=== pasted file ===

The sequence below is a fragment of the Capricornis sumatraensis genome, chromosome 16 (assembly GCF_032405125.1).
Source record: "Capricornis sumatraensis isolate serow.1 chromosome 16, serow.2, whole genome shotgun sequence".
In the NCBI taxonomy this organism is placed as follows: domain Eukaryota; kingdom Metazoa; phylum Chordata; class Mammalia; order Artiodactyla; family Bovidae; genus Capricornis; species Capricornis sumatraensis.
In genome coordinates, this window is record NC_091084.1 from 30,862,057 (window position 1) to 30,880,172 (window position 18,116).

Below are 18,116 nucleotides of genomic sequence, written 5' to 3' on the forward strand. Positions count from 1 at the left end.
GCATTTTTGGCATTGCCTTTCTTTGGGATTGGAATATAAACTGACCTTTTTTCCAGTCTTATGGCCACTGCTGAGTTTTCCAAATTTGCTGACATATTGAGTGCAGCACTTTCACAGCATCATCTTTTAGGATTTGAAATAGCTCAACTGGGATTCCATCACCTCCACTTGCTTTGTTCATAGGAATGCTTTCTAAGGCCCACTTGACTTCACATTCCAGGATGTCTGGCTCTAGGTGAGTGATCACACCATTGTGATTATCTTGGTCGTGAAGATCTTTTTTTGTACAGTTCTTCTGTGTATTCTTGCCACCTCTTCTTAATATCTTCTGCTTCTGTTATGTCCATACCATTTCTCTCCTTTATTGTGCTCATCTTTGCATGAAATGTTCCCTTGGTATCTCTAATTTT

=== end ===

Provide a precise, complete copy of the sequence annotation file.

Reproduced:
The sequence below is a fragment of the Capricornis sumatraensis genome, chromosome 16 (assembly GCF_032405125.1).
Source record: "Capricornis sumatraensis isolate serow.1 chromosome 16, serow.2, whole genome shotgun sequence".
In the NCBI taxonomy this organism is placed as follows: domain Eukaryota; kingdom Metazoa; phylum Chordata; class Mammalia; order Artiodactyla; family Bovidae; genus Capricornis; species Capricornis sumatraensis.
In genome coordinates, this window is record NC_091084.1 from 30,862,057 (window position 1) to 30,880,172 (window position 18,116).

Below are 18,116 nucleotides of genomic sequence, written 5' to 3' on the forward strand. Positions count from 1 at the left end.
GCATTTTTGGCATTGCCTTTCTTTGGGATTGGAATATAAACTGACCTTTTTTCCAGTCTTATGGCCACTGCTGAGTTTTCCAAATTTGCTGACATATTGAGTGCAGCACTTTCACAGCATCATCTTTTAGGATTTGAAATAGCTCAACTGGGATTCCATCACCTCCACTTGCTTTGTTCATAGGAATGCTTTCTAAGGCCCACTTGACTTCACATTCCAGGATGTCTGGCTCTAGGTGAGTGATCACACCATTGTGATTATCTTGGTCGTGAAGATCTTTTTTTGTACAGTTCTTCTGTGTATTCTTGCCACCTCTTCTTAATATCTTCTGCTTCTGTTATGTCCATACCATTTCTCTCCTTTATTGTGCTCATCTTTGCATGAAATGTTCCCTTGGTATCTCTAATTTT